Being God's Presence in Blacon (August 2017)

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I am writing this just a few days after the wonderful fundraising concert many members of this church took part in to raise funds for the British Red Cross fund to support the victims of the terrible Grenfell Tower Fire (see page 10 for more about that). It was a tremendous concert, not only because of the £460 raised for such a good cause, but also because it brought together people of all ages from around the community, in concern for the plight of others who live hundreds of miles away, whom we might never meet.   I have been contacted by some of those who took part, delighted to have had such a role.   It is right and good that the church building is used for such an event, because it points to a key role the church has in such disasters anyway.

The most important way any Christian reacts when something terrible like that happens is to pray for God’s comfort and healing for those caught up in the situation, and to give from our own resources to help their plight.   But also, at Holy Trinity, we are in a fortunate position to be a lasting presence at the centre of the community.  We have been here since the first wave of council houses were built on the estate, which means that in effect we have been here longer than most of the current residents of Blacon.  That long-term commitment to the area is tremendously important and valuable, in a society where so much is ‘here today and gone tomorrow’.

Being here as a constant praying, worshipping presence, we are demonstrating God’s love for Blacon (and the rest of the world) in a powerful way.  Because we are doing what He did when He became a human being in the form of Jesus Christ.  It is mind-blowing to come to terms with that God, the creator of the universe, took on the lowly form of a man, living in poverty in a pretty unspectacular part of the world called Galilee.  And it is mind-blowing that He did this in order to give up his life for us, that we might be saved.  And this same God uses us, in our ordinary lives in Blacon, to make his love and resurrection power known by people.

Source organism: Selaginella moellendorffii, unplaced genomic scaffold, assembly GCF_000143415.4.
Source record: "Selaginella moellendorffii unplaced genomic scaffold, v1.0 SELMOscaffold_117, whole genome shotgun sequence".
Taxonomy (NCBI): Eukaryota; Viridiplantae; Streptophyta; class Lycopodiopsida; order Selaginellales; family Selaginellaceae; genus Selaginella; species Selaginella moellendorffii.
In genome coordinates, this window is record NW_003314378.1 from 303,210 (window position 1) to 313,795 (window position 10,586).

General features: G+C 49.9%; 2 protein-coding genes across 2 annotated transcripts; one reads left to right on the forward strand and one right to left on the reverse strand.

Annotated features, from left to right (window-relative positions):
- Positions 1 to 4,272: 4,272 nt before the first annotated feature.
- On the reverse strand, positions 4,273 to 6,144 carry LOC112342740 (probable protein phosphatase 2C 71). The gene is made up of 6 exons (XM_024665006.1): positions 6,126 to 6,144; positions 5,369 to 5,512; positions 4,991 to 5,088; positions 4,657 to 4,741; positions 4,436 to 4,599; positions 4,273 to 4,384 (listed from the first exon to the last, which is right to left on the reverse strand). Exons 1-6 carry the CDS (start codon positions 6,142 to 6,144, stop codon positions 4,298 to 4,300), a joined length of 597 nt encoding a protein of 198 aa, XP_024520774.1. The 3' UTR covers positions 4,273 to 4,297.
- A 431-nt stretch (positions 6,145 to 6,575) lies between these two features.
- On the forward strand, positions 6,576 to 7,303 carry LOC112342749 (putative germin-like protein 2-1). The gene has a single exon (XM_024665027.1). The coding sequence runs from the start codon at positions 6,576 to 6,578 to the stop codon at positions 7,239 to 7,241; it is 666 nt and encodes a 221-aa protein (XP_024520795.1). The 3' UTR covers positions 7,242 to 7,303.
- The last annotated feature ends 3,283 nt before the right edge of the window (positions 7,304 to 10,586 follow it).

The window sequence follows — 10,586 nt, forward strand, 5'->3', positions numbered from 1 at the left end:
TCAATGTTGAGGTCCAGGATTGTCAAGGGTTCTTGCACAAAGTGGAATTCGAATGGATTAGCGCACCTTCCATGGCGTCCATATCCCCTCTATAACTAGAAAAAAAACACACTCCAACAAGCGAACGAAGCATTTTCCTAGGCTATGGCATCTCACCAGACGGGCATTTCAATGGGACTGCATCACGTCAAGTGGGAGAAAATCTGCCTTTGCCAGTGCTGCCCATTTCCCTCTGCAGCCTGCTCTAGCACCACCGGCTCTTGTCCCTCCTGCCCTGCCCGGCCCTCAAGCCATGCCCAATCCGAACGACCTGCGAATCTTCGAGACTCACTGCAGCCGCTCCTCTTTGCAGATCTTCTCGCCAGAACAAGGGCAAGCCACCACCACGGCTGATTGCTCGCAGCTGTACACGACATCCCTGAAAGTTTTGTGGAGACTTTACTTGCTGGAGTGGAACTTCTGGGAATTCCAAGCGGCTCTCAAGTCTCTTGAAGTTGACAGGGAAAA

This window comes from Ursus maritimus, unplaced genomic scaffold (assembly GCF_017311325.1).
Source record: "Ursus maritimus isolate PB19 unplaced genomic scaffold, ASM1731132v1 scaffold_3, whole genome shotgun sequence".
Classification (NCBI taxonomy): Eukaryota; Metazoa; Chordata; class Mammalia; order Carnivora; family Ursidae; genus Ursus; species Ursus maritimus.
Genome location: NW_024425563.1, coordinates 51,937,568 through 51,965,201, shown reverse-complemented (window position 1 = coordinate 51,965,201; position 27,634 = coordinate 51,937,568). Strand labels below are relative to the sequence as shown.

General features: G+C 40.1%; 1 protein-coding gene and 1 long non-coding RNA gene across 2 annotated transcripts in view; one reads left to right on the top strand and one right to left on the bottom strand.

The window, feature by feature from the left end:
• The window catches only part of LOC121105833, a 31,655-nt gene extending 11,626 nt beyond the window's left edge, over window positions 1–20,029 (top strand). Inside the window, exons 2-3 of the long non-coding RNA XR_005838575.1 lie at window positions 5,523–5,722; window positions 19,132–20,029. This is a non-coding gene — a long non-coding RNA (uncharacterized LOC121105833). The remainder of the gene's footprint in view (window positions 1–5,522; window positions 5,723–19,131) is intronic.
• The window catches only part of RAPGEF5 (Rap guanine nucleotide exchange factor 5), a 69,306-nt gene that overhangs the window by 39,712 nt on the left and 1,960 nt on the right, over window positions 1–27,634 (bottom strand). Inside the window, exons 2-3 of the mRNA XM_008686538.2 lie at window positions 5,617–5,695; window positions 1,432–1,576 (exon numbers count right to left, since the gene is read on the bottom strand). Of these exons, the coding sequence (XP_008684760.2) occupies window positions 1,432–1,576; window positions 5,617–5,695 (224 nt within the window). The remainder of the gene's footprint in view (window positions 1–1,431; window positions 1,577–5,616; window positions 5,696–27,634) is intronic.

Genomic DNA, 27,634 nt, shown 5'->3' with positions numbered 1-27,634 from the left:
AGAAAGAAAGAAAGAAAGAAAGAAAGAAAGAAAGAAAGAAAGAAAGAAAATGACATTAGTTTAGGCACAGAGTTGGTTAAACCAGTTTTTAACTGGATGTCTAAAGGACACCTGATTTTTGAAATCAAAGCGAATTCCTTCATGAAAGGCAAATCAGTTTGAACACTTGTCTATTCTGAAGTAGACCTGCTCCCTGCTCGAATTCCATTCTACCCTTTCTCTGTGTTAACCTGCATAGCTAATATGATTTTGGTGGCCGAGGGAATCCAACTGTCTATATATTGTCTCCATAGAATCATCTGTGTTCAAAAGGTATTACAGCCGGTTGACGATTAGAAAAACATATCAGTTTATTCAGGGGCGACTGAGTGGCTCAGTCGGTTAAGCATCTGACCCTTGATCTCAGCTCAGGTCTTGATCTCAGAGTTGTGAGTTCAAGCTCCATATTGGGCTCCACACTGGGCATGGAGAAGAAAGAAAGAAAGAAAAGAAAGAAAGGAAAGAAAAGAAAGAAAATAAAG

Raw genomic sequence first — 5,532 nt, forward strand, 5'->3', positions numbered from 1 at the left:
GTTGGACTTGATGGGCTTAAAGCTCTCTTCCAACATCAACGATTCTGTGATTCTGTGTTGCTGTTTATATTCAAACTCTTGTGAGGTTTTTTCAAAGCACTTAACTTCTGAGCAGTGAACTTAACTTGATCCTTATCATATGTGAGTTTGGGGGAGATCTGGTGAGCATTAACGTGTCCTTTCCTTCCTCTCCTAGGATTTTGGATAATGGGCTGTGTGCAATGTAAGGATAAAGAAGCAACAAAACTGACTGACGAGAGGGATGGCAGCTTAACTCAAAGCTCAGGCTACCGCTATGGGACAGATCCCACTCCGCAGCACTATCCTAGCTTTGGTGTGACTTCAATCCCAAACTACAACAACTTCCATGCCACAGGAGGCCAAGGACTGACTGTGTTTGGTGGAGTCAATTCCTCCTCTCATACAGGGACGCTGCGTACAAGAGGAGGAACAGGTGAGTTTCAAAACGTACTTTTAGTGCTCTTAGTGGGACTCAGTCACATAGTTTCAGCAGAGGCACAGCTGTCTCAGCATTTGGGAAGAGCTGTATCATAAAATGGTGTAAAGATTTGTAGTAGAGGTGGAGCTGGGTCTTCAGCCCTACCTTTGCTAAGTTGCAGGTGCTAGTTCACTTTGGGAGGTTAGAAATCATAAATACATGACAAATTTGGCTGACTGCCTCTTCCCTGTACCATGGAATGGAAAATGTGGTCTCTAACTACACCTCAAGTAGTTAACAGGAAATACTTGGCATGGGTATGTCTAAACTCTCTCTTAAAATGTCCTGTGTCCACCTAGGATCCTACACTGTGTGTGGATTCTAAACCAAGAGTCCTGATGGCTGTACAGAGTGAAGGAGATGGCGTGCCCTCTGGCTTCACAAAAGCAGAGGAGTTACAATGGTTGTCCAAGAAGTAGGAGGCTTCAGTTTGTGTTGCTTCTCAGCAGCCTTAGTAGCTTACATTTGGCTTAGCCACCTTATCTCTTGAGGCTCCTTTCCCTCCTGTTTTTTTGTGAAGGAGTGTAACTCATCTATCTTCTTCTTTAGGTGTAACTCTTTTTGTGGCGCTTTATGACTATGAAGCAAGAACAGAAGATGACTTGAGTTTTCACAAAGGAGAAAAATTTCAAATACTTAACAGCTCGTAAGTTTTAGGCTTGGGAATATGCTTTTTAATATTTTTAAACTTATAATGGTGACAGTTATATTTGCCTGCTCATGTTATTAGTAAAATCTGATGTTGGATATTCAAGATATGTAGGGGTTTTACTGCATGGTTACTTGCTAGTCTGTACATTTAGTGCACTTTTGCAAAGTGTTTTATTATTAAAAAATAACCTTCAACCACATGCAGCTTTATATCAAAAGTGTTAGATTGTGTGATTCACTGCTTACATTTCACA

Whenever as Christians we show concern for another person, we are indicating something of God’s love for them.  When we demonstrate love and care for one another within the church, that speaks to others of God’s love and care for people.  We know that God loves us so much He gave His only Son to die for us, and through the death and rising to life of Jesus we can be forgiven our wrongdoings.  When we show not only care but also forgiveness of one another, that demonstrates to others something of God’s forgiveness.  In that way, others will know that God loves them so much that He gave His Son to die for them too.  So the way we live together as a community at Holy Trinity is an integral part of how we worship and pray together, and how we give to good causes also.  And our worship, prayer and giving, as well as our life together, are all witnesses to the wider community of God who became a human being and lived among us. 

Tina Upton